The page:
Blog

WHY SONKE GENDER JUSTICE’S OPINION ON PARTIAL DECRIMINALISATION IS ILL-INFORMED

article-1

written by Irene Whelan Vita and Savannah Estridge, Irene and Savannah are Interns at Embrace Dignity. 

In a statement released by the NGO, Sonke Gender Justice in 2016, the claim was made that the Equality Law, in other words partial criminalisation of “sex work”, will not help “sex workers” or South African society. We do not agree.

The question of the appropriate legislative approach to prostitution has been a controversial and heated topic for many years. This debate has seen members of parliament asking themselves an important question at this time in South Africa’s history: Which form of legislation will protect the rights of those individuals who sell sex and eliminate abuse and exploitation of some of the country’s most vulnerable women?

On the one side of the spectrum is full criminalisation, where the buyer, the pimp, and the seller are criminalised for engaging in prostitution related offences. The opposing view is full decriminalisation or legalisation, which has been enacted in countries such as the Netherlands, Germany, and parts of Australia. The rationale behind this policy is that prostitution is a consensual act between two people in exchange for payment, that prostitution should be a regulated market where “sex workers” have access to medical services and can report violent crimes without the fear of being incarcerated themselves. Both views are fundamentally misguided.

Full criminalisation is detrimental to the rights of prostituted women who are often coerced into prostitution and suffer violent physical and emotional abuses through the exploitation of their bodies. Full criminalisation blindly condemns all involved; those who sell and purchase sex, as well as benefitting third parties such as pimps and brothel owners. It punishes indiscriminately not only those who exploit others, but also those who are exploited. Under this legislation, prostituted persons are deterred from reporting to the police any abuse suffered at the hands of those who exploit them. This leaves them at great risk of injury and even death.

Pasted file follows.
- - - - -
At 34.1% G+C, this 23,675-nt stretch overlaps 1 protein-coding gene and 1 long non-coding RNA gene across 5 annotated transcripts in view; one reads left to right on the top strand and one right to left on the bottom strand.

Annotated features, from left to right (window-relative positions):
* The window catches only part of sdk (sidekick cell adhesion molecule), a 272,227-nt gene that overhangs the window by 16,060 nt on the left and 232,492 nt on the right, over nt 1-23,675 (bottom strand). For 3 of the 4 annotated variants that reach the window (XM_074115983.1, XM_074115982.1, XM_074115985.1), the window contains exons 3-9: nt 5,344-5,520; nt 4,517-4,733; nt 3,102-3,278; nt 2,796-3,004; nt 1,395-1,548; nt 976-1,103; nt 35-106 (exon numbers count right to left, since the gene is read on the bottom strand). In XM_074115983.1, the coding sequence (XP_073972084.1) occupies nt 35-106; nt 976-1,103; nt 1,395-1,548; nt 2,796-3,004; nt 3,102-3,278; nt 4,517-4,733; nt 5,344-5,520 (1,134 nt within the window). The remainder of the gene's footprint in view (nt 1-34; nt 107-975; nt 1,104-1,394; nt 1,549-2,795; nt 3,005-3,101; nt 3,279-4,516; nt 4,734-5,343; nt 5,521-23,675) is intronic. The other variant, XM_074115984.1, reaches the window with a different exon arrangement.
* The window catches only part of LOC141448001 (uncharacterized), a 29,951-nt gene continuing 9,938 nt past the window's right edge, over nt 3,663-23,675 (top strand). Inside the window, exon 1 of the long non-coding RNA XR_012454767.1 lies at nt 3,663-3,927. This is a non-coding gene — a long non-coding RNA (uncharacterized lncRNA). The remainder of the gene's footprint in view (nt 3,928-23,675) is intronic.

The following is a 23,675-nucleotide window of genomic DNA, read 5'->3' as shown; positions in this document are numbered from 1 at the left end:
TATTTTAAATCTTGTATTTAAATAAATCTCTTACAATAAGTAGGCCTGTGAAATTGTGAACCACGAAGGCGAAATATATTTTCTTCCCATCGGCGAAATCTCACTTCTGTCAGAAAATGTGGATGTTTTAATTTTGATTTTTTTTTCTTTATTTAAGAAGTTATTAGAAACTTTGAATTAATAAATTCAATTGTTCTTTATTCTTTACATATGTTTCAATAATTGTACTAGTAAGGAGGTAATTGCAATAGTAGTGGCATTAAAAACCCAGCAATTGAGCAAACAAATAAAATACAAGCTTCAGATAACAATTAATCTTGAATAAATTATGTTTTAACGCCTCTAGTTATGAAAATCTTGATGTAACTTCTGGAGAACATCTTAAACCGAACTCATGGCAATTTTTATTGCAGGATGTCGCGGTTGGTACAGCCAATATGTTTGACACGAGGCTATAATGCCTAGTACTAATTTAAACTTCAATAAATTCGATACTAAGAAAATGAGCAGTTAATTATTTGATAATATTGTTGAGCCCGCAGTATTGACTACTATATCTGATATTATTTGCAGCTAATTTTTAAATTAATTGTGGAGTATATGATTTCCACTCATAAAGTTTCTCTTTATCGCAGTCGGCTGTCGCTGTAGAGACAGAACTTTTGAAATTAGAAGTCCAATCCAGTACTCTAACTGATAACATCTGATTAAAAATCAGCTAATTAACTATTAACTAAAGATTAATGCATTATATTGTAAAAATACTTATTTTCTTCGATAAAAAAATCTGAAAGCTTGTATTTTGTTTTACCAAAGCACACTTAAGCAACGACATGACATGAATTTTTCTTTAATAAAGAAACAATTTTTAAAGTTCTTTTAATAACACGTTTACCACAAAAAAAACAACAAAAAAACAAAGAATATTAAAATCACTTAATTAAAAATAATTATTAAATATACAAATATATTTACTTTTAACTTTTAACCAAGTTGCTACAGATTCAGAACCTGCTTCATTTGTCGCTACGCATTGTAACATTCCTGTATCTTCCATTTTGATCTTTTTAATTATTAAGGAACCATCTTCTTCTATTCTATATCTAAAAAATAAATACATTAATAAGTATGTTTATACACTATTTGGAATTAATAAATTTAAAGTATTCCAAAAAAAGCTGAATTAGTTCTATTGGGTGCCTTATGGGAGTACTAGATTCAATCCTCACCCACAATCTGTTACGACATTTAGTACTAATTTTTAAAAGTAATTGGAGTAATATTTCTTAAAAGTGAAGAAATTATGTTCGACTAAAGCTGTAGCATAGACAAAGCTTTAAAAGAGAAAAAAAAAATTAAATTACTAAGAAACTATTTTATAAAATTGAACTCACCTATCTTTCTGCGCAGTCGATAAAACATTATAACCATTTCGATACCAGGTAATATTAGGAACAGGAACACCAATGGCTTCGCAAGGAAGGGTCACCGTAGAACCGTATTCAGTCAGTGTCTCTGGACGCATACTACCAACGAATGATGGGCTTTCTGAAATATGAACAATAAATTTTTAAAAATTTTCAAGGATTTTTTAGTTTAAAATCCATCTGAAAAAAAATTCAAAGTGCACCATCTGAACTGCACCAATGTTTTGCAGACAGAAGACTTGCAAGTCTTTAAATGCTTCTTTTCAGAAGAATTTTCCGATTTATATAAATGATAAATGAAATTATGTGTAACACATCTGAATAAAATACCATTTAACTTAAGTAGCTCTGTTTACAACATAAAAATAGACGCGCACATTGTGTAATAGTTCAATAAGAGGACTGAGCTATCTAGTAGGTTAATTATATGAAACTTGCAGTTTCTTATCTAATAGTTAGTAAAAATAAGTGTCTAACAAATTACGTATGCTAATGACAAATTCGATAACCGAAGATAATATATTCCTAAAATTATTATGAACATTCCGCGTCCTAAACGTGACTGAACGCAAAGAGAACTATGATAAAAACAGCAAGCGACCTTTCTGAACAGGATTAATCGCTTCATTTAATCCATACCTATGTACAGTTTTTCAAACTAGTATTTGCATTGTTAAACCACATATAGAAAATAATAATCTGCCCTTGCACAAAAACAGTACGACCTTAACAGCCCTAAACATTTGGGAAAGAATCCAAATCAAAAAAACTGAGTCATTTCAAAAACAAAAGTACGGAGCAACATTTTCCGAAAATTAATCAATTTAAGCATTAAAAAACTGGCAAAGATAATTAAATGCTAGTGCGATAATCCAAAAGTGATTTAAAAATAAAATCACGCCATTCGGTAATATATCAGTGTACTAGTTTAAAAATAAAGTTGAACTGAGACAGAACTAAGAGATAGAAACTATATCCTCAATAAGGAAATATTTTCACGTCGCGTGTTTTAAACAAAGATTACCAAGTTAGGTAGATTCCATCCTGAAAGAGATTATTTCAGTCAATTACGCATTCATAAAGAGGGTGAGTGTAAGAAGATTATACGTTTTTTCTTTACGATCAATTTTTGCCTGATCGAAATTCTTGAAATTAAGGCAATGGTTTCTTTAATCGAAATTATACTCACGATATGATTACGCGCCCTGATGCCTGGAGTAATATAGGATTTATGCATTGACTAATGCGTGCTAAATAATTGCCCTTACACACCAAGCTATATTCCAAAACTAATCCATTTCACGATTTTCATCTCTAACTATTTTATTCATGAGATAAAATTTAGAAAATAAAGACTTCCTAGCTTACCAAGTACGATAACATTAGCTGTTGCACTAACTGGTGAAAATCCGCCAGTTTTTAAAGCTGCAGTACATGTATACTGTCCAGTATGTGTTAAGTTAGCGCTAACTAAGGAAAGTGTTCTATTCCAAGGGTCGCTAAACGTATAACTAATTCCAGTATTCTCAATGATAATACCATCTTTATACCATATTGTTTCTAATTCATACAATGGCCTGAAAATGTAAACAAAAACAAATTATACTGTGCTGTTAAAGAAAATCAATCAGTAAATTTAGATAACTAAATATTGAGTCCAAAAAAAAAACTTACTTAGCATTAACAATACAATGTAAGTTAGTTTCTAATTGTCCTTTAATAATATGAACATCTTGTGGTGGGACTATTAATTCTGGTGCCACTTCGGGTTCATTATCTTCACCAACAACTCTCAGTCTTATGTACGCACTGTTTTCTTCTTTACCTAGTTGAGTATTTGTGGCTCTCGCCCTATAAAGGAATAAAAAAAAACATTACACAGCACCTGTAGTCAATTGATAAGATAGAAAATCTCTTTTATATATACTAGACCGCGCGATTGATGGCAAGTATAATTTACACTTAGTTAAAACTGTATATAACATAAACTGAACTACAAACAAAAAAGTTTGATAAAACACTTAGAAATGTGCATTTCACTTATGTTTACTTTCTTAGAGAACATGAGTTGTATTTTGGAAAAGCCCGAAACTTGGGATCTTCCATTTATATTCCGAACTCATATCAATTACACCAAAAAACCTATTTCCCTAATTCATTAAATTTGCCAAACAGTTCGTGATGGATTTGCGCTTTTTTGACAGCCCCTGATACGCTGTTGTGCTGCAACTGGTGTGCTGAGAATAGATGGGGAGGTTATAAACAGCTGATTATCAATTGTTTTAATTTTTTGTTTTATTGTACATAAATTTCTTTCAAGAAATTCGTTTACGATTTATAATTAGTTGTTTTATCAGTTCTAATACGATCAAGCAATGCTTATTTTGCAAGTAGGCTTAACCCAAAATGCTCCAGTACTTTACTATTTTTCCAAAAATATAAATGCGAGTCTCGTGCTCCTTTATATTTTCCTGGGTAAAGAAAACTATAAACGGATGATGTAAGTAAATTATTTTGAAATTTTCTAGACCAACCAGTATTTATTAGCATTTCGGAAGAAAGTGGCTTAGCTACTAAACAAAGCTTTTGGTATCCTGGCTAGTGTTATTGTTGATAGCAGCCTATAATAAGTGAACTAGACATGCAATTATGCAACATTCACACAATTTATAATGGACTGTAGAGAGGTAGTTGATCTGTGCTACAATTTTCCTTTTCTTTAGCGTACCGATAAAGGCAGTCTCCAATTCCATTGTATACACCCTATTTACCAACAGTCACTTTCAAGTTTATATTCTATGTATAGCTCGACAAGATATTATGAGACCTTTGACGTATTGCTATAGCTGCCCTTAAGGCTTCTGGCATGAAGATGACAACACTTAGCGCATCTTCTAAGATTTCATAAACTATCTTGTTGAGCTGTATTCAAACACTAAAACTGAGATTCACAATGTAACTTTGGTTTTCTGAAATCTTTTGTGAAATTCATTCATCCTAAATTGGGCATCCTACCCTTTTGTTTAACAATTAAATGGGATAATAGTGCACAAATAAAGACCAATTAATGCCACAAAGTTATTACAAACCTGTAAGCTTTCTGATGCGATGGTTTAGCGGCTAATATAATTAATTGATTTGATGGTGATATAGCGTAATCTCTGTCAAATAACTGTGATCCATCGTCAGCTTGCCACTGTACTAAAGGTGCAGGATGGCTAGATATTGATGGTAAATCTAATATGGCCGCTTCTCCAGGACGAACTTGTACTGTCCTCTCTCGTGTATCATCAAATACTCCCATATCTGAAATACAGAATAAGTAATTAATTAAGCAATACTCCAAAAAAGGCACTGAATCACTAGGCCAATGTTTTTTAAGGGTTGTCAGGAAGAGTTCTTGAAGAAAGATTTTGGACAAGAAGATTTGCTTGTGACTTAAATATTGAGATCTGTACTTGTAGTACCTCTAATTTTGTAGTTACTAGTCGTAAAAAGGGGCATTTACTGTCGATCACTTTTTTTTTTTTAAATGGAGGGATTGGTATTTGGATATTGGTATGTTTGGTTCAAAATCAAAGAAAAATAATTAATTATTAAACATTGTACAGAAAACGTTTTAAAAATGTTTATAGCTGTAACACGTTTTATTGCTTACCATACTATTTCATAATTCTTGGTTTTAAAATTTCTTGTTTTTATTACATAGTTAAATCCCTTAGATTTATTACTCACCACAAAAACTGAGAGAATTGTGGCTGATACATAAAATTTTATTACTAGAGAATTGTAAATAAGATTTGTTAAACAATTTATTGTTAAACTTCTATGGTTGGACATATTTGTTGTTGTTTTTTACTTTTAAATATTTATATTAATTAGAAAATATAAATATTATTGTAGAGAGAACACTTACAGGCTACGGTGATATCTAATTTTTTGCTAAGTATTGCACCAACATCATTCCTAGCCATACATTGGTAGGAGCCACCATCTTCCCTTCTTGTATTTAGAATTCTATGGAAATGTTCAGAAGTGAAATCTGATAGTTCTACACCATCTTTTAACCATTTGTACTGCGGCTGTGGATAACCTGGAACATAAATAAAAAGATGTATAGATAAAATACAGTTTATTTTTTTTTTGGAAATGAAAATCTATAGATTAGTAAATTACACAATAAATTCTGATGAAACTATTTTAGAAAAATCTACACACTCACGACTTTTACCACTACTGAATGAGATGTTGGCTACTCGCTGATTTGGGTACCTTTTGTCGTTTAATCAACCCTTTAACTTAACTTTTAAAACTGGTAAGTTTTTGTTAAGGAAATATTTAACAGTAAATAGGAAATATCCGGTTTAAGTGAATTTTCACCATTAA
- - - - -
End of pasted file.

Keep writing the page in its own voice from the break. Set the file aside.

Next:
Full criminalisation fails to recognise the fact that most people who sell sex are not doing so out of their own free will, yet the law punishes them for having a lifestyle that was chosen for them by circumstances of poverty, oppression, and misogyny. It fails to acknowledge that the vast majority of prostituted persons are victims of their environment; economic and physical coercion, poverty and addiction. This induces a situation where the lack of real choice pushes them to choose between the lesser of two evils in order to survive and provide for their loved ones.

Criminalisation also prevents prostituted persons from exiting prostitution as it leaves a permanent red mark – masked as a criminal conviction – on their lives, thereby barring any prospect of them getting a different job. This fuels a negative spiral that leads to relapses and incarceration. Because this law does not provide resources to address the root causes of why women (in this case) are resorting to prostitution in the first place, nor provides prostituted women with alternative ways to support themselves or their families, they are very likely to have to continue to rely on prostitution in order to survive.

Full decriminalisation, in theory, is meant to protect those exploited through prostitution, but fails to do so. Several countries have attempted to regulate the industry to keep those prostituted safe. Unfortunately, however, this method has been unsuccessful. What happens behind closed doors is difficult to regulate and so those in prostitution continue to frequently suffer abuses and still fear reporting on such a taboo topic.

Decriminalisation, on the other hand does not address the demand for purchased sex. As a result human trafficking often skyrockets in countries that fully decriminalise prostitution. In the Netherlands, Australia and Germany, where prostitution is legalised, it is estimated that 70-80% of  women prostituted are trafficked. In theory, this legislation intends to protect the most vulnerable by giving them autonomy over their own bodies but in practice, it fails to do so.

This method attempts to minimise the abuses that those in prostitution suffer, rather than address the root causes and the power imbalance between genders in order to prevent them in the first place. It has been estimated that 85% of prostituted persons are women whereas almost 100% of buyers are men. Legalisation fails to acknowledge that the sex industry is a result of a patriarchal rape culture that has normalised the idea that some have a birth right to purchase access to a person’s body merely by virtue of the position of power that they hold.  To provide a ‘regulated’ and ‘safe’ environment is to accept values of misogyny and gender-based oppression. Legislation does not tackle the problem at the root cause, it  merely tries to cure the symptoms.